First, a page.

Latin American Network Information Center - LANIC
FBIS-LAT-94-128 Daily Report 1 Jul 1994 CARIBBEAN Cuba

Castro Speaks at Closing of Family Medicine Conference

FL0107235594 Havana Radio Progreso Network in Spanish 1100 GMT 1 Jul 94 FL0107235594 Havana Radio Progreso Network Spanish BFN ["Fragment" of President Fidel Castro address at the closing of the First National Congress on Family Medicine at the Convention Palace in Havana on 30 June -- recorded]

[Text] Even today we continue to build outpatient clinics and houses, the so-called low income houses, although not in the main cities, the capital. We are still trying to resolve the problem, and one day we will undoubtedly be able to continue the program for the construction of family doctor clinics and houses, slowly but surely. We had advanced so much in this program that a contest was held among architects to design not just one model, but 12 models of houses for the family doctor. There were prototypes of the houses in Diez de Octubre Municipality. They were what you might call luxury models concerning the construction of family doctor and nurse houses. We have advanced; it was being accomplished, and we would have continued if the socialist bloc catastrophe had occurred four or five years later -- let us say six years later -- if it had not occurred when it did, when all of our programs were at their peak. This left us without markets, essential raw materials, fuel, large quantities of food, raw materials to produce food, spare parts, steel, and lumber.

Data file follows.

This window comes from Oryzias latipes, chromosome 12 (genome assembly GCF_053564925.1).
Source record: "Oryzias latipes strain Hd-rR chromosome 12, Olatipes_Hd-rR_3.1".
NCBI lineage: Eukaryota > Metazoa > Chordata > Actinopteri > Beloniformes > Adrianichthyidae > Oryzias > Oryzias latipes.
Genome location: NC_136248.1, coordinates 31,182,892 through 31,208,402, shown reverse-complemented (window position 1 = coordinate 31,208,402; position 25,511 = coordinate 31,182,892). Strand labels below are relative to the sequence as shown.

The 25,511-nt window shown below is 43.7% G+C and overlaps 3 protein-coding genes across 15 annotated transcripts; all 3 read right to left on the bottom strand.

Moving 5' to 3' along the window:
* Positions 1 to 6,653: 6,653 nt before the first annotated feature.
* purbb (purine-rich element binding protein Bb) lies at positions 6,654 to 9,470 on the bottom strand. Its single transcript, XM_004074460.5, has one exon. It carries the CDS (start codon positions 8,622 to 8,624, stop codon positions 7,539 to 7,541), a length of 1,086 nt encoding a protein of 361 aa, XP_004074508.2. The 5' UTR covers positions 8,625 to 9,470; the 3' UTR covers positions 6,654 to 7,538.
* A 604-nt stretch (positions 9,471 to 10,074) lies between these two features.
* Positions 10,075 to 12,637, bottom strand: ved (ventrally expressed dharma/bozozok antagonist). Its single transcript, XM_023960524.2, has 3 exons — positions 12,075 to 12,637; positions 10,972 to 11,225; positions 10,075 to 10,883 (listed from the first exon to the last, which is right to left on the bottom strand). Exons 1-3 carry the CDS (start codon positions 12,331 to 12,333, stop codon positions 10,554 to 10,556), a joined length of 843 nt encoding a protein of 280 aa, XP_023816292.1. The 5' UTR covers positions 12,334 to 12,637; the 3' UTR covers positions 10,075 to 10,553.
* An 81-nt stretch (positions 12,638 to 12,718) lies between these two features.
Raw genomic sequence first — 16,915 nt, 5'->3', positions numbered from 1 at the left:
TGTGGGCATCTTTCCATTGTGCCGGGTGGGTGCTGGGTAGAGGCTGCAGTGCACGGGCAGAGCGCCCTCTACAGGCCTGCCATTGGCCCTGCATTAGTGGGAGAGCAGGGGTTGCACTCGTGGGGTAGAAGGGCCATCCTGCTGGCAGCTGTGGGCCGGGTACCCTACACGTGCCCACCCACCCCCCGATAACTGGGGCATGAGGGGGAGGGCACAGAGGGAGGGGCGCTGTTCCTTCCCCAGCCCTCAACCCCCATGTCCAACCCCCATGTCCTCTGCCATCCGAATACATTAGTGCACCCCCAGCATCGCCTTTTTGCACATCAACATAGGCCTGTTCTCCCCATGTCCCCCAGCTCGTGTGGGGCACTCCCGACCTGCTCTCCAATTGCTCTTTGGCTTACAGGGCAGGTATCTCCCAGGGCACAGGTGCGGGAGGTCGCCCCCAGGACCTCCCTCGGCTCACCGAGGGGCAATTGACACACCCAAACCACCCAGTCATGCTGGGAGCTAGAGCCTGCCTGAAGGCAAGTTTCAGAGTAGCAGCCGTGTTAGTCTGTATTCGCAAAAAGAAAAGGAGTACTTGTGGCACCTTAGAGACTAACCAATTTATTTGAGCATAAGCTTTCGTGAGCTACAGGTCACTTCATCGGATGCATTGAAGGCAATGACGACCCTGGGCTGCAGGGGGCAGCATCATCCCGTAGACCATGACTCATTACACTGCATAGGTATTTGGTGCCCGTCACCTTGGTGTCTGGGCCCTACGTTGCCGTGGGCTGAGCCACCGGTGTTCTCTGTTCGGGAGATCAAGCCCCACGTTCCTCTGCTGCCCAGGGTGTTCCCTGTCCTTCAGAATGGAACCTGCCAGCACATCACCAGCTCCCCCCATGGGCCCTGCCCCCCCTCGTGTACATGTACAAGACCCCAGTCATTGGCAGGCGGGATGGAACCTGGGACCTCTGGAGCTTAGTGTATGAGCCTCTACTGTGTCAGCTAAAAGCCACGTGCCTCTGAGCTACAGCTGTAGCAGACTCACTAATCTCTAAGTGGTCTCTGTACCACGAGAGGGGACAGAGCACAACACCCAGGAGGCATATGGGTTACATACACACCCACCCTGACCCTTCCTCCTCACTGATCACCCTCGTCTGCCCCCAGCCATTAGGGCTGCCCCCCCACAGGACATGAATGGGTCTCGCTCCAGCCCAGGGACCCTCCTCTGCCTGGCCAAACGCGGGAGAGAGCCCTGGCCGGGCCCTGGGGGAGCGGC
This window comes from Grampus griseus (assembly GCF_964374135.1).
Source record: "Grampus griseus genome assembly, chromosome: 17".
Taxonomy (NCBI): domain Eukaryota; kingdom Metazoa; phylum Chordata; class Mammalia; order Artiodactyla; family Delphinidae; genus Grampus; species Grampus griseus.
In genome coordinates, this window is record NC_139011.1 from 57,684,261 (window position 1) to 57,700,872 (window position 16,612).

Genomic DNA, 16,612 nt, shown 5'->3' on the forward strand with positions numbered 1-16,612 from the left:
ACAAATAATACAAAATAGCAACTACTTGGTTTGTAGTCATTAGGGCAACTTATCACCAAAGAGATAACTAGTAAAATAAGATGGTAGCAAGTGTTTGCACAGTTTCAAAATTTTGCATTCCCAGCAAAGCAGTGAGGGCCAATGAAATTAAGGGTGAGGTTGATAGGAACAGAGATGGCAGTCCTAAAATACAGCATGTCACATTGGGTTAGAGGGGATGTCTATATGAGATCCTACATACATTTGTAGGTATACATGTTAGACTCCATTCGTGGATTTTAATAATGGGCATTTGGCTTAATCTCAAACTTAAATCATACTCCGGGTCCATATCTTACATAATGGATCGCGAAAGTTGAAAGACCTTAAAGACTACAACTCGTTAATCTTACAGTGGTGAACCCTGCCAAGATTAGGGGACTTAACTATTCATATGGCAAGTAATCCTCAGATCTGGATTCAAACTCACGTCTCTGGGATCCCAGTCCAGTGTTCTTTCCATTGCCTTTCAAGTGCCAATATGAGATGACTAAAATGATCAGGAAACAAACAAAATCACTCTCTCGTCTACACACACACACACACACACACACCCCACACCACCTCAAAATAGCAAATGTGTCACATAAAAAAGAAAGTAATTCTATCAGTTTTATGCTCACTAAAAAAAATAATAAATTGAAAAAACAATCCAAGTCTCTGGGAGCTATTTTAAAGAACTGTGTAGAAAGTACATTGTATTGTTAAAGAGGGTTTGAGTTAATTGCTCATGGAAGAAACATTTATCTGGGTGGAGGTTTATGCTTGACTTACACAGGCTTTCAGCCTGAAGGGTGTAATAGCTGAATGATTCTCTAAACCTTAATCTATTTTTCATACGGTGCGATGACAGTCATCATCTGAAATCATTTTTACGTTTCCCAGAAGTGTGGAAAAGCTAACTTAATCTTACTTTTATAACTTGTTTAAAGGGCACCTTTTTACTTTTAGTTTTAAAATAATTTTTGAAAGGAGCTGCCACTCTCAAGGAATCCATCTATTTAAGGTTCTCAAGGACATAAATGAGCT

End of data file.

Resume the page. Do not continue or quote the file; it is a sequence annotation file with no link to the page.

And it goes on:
If this had happened a few years later, many of our most promising social and economic programs would have been completed; and we would have completely finished the family doctor program [chuckles] in a few years. Despite the bitterness provoked by the interruption of many things within this program and others, we can say the fact that we have such a movement, with 22,000 family doctors and nurses, is now a source of satisfaction and true pride because it represents a feat accomplished through our efforts and determination. We have 22,000 doctors, and I imagine we also have 22,000 nurses working with those doctors.